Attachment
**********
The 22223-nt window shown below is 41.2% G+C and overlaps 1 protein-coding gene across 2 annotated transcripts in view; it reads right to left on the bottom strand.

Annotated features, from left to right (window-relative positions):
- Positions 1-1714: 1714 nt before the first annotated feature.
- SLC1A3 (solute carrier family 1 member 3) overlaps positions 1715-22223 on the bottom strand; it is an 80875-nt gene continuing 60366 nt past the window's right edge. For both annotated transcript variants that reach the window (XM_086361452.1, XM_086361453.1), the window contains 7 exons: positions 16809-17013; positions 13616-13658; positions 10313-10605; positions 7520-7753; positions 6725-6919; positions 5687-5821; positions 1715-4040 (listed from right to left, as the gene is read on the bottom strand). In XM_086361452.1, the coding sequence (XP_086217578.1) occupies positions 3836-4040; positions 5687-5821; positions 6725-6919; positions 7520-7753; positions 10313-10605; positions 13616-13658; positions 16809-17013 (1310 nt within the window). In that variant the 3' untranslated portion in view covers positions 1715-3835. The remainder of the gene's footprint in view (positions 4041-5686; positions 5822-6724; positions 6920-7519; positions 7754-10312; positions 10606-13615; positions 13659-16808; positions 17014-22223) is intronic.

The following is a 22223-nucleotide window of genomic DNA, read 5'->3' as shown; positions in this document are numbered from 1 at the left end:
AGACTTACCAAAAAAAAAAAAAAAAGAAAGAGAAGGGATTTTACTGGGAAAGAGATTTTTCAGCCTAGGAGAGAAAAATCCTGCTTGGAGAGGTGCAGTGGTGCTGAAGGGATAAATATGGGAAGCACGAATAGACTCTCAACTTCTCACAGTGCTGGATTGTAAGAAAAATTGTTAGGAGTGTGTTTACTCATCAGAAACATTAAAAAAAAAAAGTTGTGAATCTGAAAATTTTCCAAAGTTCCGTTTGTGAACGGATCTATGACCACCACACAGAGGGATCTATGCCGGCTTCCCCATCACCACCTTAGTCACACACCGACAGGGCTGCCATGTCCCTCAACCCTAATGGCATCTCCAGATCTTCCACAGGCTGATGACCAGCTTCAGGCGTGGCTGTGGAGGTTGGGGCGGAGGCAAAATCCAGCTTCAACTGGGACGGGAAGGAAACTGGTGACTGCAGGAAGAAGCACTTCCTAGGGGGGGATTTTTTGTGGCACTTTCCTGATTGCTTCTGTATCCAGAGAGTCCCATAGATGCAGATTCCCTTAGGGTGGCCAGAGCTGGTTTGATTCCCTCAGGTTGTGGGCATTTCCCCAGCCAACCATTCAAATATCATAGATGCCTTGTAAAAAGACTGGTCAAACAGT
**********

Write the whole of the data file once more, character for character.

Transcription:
The 22223-nt window shown below is 41.2% G+C and overlaps 1 protein-coding gene across 2 annotated transcripts in view; it reads right to left on the bottom strand.

Annotated features, from left to right (window-relative positions):
- Positions 1-1714: 1714 nt before the first annotated feature.
- SLC1A3 (solute carrier family 1 member 3) overlaps positions 1715-22223 on the bottom strand; it is an 80875-nt gene continuing 60366 nt past the window's right edge. For both annotated transcript variants that reach the window (XM_086361452.1, XM_086361453.1), the window contains 7 exons: positions 16809-17013; positions 13616-13658; positions 10313-10605; positions 7520-7753; positions 6725-6919; positions 5687-5821; positions 1715-4040 (listed from right to left, as the gene is read on the bottom strand). In XM_086361452.1, the coding sequence (XP_086217578.1) occupies positions 3836-4040; positions 5687-5821; positions 6725-6919; positions 7520-7753; positions 10313-10605; positions 13616-13658; positions 16809-17013 (1310 nt within the window). In that variant the 3' untranslated portion in view covers positions 1715-3835. The remainder of the gene's footprint in view (positions 4041-5686; positions 5822-6724; positions 6920-7519; positions 7754-10312; positions 10606-13615; positions 13659-16808; positions 17014-22223) is intronic.

The following is a 22223-nucleotide window of genomic DNA, read 5'->3' as shown; positions in this document are numbered from 1 at the left end:
AGACTTACCAAAAAAAAAAAAAAAAGAAAGAGAAGGGATTTTACTGGGAAAGAGATTTTTCAGCCTAGGAGAGAAAAATCCTGCTTGGAGAGGTGCAGTGGTGCTGAAGGGATAAATATGGGAAGCACGAATAGACTCTCAACTTCTCACAGTGCTGGATTGTAAGAAAAATTGTTAGGAGTGTGTTTACTCATCAGAAACATTAAAAAAAAAAAGTTGTGAATCTGAAAATTTTCCAAAGTTCCGTTTGTGAACGGATCTATGACCACCACACAGAGGGATCTATGCCGGCTTCCCCATCACCACCTTAGTCACACACCGACAGGGCTGCCATGTCCCTCAACCCTAATGGCATCTCCAGATCTTCCACAGGCTGATGACCAGCTTCAGGCGTGGCTGTGGAGGTTGGGGCGGAGGCAAAATCCAGCTTCAACTGGGACGGGAAGGAAACTGGTGACTGCAGGAAGAAGCACTTCCTAGGGGGGGATTTTTTGTGGCACTTTCCTGATTGCTTCTGTATCCAGAGAGTCCCATAGATGCAGATTCCCTTAGGGTGGCCAGAGCTGGTTTGATTCCCTCAGGTTGTGGGCATTTCCCCAGCCAACCATTCAAATATCATAGATGCCTTGTAAAAAGACTGGTCAAACAGT